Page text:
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FCA warns that ‘mini-bonds’ carry high risk

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The Financial Conduct Authority has warned that ‘mini-bonds’ – investment products that allow companies to borrow money directly from private investors, rather than through City-intermediaries – could carry high risks.

‘Mini-bonds’ are a relatively new method for companies large and small to raise capital, and typically offer an interest rate of between 6 per cent and 8 per cent a year – well ahead of those offered by savings accounts.

The return may be even higher if the investor elects to take their return in the form of goods or services; for instance, coffee chain Taylor St Baristas offered investors the choice of an 8 per cent cash return, or 12 per cent store credit, for an investment of £500.

The bonds are now offered by well-known retailers such as River Cottage, Hotel Chocolat and John Lewis, and have proven extremely popular with investors and businesses alike; the River Cottage offer, launched on a crowdfunding website, raised £1m in less than 36 hours.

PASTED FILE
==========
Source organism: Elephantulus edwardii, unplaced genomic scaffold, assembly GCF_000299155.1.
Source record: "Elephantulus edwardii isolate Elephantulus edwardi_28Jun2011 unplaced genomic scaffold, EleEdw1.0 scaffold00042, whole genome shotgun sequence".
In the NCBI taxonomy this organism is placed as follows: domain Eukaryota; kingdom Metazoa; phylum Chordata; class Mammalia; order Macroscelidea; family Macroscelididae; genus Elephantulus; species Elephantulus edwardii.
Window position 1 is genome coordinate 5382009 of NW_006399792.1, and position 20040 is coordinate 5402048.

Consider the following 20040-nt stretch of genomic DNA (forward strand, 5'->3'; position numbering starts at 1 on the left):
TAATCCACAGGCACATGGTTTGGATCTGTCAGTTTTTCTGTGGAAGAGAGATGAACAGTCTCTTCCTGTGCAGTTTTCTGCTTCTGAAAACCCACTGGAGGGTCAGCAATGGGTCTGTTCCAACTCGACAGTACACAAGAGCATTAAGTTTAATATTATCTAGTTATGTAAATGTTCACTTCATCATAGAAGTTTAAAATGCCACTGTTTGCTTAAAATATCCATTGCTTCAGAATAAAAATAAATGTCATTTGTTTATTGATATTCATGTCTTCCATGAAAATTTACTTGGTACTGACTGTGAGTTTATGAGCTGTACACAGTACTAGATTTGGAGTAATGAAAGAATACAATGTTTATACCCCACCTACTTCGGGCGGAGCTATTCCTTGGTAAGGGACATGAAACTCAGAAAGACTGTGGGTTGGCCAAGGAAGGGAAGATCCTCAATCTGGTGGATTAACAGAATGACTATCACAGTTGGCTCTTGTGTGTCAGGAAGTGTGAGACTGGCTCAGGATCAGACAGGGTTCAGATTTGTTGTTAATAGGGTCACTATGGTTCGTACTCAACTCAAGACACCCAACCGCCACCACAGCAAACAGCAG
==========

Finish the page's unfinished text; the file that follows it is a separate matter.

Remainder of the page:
However, the FCA has warned that the bonds are not covered by the Financial Services Compensation Scheme; in the event of an issuer going bust, investors could lose some or all of their money. As a result, the FCA believes it is misleading to compare ‘mini-bond’ interest rates with those offered by savings accounts, where funds are protected by the FSCS.

“Mini-bonds are illiquid and can be high-risk, as the failure rate of small businesses is high,” a spokesperson for the Authority said. “Firms are failing to make clear that mini-bonds are investments that place investors’ capital at risk, and are not deposit-based or capital-protected products.”


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